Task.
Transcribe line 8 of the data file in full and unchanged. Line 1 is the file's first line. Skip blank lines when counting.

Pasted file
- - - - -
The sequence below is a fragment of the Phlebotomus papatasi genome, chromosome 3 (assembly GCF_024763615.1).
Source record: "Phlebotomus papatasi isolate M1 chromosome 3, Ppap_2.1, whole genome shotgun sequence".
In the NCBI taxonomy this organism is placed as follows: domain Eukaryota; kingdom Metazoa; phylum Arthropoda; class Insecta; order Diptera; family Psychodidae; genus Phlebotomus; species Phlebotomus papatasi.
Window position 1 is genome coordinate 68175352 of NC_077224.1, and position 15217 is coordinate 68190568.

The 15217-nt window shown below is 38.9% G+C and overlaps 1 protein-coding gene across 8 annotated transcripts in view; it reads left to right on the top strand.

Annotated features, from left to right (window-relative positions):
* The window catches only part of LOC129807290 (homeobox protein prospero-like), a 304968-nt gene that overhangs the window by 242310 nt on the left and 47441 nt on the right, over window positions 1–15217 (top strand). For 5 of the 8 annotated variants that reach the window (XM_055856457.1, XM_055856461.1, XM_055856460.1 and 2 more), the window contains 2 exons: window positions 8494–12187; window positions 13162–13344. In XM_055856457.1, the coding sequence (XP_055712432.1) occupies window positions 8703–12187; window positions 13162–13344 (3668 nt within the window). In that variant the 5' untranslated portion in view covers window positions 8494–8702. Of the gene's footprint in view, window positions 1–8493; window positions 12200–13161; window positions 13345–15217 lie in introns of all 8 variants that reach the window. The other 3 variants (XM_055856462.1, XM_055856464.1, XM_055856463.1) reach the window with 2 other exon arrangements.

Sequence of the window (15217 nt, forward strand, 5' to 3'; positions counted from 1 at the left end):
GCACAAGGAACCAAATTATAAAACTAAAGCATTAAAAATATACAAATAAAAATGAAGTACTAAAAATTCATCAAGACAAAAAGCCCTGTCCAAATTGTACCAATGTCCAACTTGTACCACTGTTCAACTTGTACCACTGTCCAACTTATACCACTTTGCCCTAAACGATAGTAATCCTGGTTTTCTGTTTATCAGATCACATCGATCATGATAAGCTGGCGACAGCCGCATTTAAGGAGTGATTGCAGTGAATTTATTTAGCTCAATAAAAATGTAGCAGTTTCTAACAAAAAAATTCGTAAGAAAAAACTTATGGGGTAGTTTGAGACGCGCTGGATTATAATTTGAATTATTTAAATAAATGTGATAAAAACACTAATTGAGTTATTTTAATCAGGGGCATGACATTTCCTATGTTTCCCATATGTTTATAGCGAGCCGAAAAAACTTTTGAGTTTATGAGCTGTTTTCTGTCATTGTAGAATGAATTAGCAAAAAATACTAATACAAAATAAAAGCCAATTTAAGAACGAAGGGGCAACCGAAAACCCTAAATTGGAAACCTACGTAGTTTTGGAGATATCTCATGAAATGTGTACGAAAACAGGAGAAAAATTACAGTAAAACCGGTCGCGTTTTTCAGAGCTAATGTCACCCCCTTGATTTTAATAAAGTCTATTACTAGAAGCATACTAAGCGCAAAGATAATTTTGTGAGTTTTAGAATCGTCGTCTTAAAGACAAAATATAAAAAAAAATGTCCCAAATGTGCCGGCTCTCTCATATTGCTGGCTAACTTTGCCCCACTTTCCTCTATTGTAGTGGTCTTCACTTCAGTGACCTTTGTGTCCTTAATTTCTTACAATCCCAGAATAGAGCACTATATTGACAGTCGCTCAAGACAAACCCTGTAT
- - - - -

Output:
Sequence of the window (15217 nt, forward strand, 5' to 3'; positions counted from 1 at the left end):